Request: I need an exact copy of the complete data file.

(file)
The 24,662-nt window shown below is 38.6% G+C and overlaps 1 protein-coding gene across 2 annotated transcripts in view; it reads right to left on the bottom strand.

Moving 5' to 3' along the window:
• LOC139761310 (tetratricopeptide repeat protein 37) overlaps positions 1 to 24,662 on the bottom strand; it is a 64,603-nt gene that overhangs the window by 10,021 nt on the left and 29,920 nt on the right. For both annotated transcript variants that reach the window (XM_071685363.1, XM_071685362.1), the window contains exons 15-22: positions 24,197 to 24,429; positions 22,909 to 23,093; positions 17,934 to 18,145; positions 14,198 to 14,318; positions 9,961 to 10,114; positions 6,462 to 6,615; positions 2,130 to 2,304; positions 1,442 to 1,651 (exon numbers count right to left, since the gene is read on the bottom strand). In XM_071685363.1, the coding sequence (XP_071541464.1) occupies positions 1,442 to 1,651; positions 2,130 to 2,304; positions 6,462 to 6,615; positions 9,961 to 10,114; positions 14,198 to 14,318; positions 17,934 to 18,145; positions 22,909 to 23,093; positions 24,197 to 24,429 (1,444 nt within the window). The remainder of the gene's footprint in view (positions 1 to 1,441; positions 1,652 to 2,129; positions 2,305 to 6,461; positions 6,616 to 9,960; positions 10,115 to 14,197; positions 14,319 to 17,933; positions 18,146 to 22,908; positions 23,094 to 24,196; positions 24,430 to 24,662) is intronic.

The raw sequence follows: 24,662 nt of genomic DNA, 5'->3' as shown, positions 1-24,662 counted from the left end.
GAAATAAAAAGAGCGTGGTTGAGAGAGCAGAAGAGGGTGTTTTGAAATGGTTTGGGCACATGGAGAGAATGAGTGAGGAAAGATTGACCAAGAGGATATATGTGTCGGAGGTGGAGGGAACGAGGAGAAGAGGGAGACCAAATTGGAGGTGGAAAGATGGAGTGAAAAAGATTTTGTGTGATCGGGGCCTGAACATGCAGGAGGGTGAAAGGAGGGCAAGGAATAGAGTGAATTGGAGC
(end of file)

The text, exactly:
The 24,662-nt window shown below is 38.6% G+C and overlaps 1 protein-coding gene across 2 annotated transcripts in view; it reads right to left on the bottom strand.

Moving 5' to 3' along the window:
• LOC139761310 (tetratricopeptide repeat protein 37) overlaps positions 1 to 24,662 on the bottom strand; it is a 64,603-nt gene that overhangs the window by 10,021 nt on the left and 29,920 nt on the right. For both annotated transcript variants that reach the window (XM_071685363.1, XM_071685362.1), the window contains exons 15-22: positions 24,197 to 24,429; positions 22,909 to 23,093; positions 17,934 to 18,145; positions 14,198 to 14,318; positions 9,961 to 10,114; positions 6,462 to 6,615; positions 2,130 to 2,304; positions 1,442 to 1,651 (exon numbers count right to left, since the gene is read on the bottom strand). In XM_071685363.1, the coding sequence (XP_071541464.1) occupies positions 1,442 to 1,651; positions 2,130 to 2,304; positions 6,462 to 6,615; positions 9,961 to 10,114; positions 14,198 to 14,318; positions 17,934 to 18,145; positions 22,909 to 23,093; positions 24,197 to 24,429 (1,444 nt within the window). The remainder of the gene's footprint in view (positions 1 to 1,441; positions 1,652 to 2,129; positions 2,305 to 6,461; positions 6,616 to 9,960; positions 10,115 to 14,197; positions 14,319 to 17,933; positions 18,146 to 22,908; positions 23,094 to 24,196; positions 24,430 to 24,662) is intronic.

The raw sequence follows: 24,662 nt of genomic DNA, 5'->3' as shown, positions 1-24,662 counted from the left end.
GAAATAAAAAGAGCGTGGTTGAGAGAGCAGAAGAGGGTGTTTTGAAATGGTTTGGGCACATGGAGAGAATGAGTGAGGAAAGATTGACCAAGAGGATATATGTGTCGGAGGTGGAGGGAACGAGGAGAAGAGGGAGACCAAATTGGAGGTGGAAAGATGGAGTGAAAAAGATTTTGTGTGATCGGGGCCTGAACATGCAGGAGGGTGAAAGGAGGGCAAGGAATAGAGTGAATTGGAGC